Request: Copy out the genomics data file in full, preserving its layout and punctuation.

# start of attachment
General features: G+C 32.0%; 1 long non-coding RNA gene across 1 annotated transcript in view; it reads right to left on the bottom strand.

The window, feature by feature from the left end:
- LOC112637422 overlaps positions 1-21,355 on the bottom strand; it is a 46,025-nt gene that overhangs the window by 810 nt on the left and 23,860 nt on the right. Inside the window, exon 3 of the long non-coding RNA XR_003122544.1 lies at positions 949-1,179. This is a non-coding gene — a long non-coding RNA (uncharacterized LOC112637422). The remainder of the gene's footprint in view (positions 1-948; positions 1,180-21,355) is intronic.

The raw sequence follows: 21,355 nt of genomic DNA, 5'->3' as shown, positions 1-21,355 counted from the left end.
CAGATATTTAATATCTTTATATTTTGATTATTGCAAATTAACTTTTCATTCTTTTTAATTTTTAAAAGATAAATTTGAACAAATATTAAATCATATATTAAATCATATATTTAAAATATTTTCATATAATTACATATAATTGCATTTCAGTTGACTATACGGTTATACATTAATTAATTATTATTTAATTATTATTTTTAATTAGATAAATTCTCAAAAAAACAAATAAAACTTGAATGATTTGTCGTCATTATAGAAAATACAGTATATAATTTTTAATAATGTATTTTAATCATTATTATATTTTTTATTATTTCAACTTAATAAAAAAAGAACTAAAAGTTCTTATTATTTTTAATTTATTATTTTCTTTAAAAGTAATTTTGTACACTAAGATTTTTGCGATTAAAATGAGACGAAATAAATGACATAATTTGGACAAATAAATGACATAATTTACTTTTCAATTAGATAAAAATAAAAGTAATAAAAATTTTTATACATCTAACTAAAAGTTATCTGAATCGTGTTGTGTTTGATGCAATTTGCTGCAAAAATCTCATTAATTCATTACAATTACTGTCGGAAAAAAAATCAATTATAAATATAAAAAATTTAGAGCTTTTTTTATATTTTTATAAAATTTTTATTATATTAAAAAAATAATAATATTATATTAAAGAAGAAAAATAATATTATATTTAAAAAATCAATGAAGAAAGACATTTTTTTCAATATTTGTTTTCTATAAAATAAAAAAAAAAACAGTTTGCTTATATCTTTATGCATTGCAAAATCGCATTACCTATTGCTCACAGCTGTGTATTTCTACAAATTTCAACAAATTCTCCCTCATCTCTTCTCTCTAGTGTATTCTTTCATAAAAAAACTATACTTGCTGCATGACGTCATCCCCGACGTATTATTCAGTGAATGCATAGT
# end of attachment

General features: G+C 32.0%; 1 long non-coding RNA gene across 1 annotated transcript in view; it reads right to left on the bottom strand.

The window, feature by feature from the left end:
- LOC112637422 overlaps positions 1-21,355 on the bottom strand; it is a 46,025-nt gene that overhangs the window by 810 nt on the left and 23,860 nt on the right. Inside the window, exon 3 of the long non-coding RNA XR_003122544.1 lies at positions 949-1,179. This is a non-coding gene — a long non-coding RNA (uncharacterized LOC112637422). The remainder of the gene's footprint in view (positions 1-948; positions 1,180-21,355) is intronic.

The raw sequence follows: 21,355 nt of genomic DNA, 5'->3' as shown, positions 1-21,355 counted from the left end.
CAGATATTTAATATCTTTATATTTTGATTATTGCAAATTAACTTTTCATTCTTTTTAATTTTTAAAAGATAAATTTGAACAAATATTAAATCATATATTAAATCATATATTTAAAATATTTTCATATAATTACATATAATTGCATTTCAGTTGACTATACGGTTATACATTAATTAATTATTATTTAATTATTATTTTTAATTAGATAAATTCTCAAAAAAACAAATAAAACTTGAATGATTTGTCGTCATTATAGAAAATACAGTATATAATTTTTAATAATGTATTTTAATCATTATTATATTTTTTATTATTTCAACTTAATAAAAAAAGAACTAAAAGTTCTTATTATTTTTAATTTATTATTTTCTTTAAAAGTAATTTTGTACACTAAGATTTTTGCGATTAAAATGAGACGAAATAAATGACATAATTTGGACAAATAAATGACATAATTTACTTTTCAATTAGATAAAAATAAAAGTAATAAAAATTTTTATACATCTAACTAAAAGTTATCTGAATCGTGTTGTGTTTGATGCAATTTGCTGCAAAAATCTCATTAATTCATTACAATTACTGTCGGAAAAAAAATCAATTATAAATATAAAAAATTTAGAGCTTTTTTTATATTTTTATAAAATTTTTATTATATTAAAAAAATAATAATATTATATTAAAGAAGAAAAATAATATTATATTTAAAAAATCAATGAAGAAAGACATTTTTTTCAATATTTGTTTTCTATAAAATAAAAAAAAAAACAGTTTGCTTATATCTTTATGCATTGCAAAATCGCATTACCTATTGCTCACAGCTGTGTATTTCTACAAATTTCAACAAATTCTCCCTCATCTCTTCTCTCTAGTGTATTCTTTCATAAAAAAACTATACTTGCTGCATGACGTCATCCCCGACGTATTATTCAGTGAATGCATAGT